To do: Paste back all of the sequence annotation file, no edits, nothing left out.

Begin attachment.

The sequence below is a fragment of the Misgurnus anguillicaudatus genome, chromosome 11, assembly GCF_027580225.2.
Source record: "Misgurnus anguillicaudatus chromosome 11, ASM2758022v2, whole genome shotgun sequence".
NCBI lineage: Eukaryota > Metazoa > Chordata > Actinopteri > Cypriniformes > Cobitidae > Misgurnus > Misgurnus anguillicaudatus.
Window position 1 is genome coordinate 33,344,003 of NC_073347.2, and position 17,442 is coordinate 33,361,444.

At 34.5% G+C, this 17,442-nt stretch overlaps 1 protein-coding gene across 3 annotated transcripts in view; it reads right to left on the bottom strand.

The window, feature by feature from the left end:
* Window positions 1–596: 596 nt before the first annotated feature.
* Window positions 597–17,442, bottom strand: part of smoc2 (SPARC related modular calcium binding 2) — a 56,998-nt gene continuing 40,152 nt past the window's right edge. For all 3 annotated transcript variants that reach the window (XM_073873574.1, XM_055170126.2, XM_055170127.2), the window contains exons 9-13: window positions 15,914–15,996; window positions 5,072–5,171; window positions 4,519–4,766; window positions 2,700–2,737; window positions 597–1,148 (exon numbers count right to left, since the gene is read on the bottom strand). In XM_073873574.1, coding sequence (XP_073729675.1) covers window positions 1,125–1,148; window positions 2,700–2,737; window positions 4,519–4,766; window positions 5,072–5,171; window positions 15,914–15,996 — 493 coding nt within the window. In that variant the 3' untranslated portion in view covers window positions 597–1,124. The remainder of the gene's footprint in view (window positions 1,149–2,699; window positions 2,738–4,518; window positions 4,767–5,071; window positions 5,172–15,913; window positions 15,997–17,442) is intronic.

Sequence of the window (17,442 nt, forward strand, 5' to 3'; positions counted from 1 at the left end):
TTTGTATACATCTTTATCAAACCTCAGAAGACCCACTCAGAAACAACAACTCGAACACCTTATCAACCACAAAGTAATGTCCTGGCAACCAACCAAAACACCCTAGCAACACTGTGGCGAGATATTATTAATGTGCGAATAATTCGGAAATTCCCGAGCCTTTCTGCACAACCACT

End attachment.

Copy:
The sequence below is a fragment of the Misgurnus anguillicaudatus genome, chromosome 11, assembly GCF_027580225.2.
Source record: "Misgurnus anguillicaudatus chromosome 11, ASM2758022v2, whole genome shotgun sequence".
NCBI lineage: Eukaryota > Metazoa > Chordata > Actinopteri > Cypriniformes > Cobitidae > Misgurnus > Misgurnus anguillicaudatus.
Window position 1 is genome coordinate 33,344,003 of NC_073347.2, and position 17,442 is coordinate 33,361,444.

At 34.5% G+C, this 17,442-nt stretch overlaps 1 protein-coding gene across 3 annotated transcripts in view; it reads right to left on the bottom strand.

The window, feature by feature from the left end:
* Window positions 1–596: 596 nt before the first annotated feature.
* Window positions 597–17,442, bottom strand: part of smoc2 (SPARC related modular calcium binding 2) — a 56,998-nt gene continuing 40,152 nt past the window's right edge. For all 3 annotated transcript variants that reach the window (XM_073873574.1, XM_055170126.2, XM_055170127.2), the window contains exons 9-13: window positions 15,914–15,996; window positions 5,072–5,171; window positions 4,519–4,766; window positions 2,700–2,737; window positions 597–1,148 (exon numbers count right to left, since the gene is read on the bottom strand). In XM_073873574.1, coding sequence (XP_073729675.1) covers window positions 1,125–1,148; window positions 2,700–2,737; window positions 4,519–4,766; window positions 5,072–5,171; window positions 15,914–15,996 — 493 coding nt within the window. In that variant the 3' untranslated portion in view covers window positions 597–1,124. The remainder of the gene's footprint in view (window positions 1,149–2,699; window positions 2,738–4,518; window positions 4,767–5,071; window positions 5,172–15,913; window positions 15,997–17,442) is intronic.

Sequence of the window (17,442 nt, forward strand, 5' to 3'; positions counted from 1 at the left end):
TTTGTATACATCTTTATCAAACCTCAGAAGACCCACTCAGAAACAACAACTCGAACACCTTATCAACCACAAAGTAATGTCCTGGCAACCAACCAAAACACCCTAGCAACACTGTGGCGAGATATTATTAATGTGCGAATAATTCGGAAATTCCCGAGCCTTTCTGCACAACCACT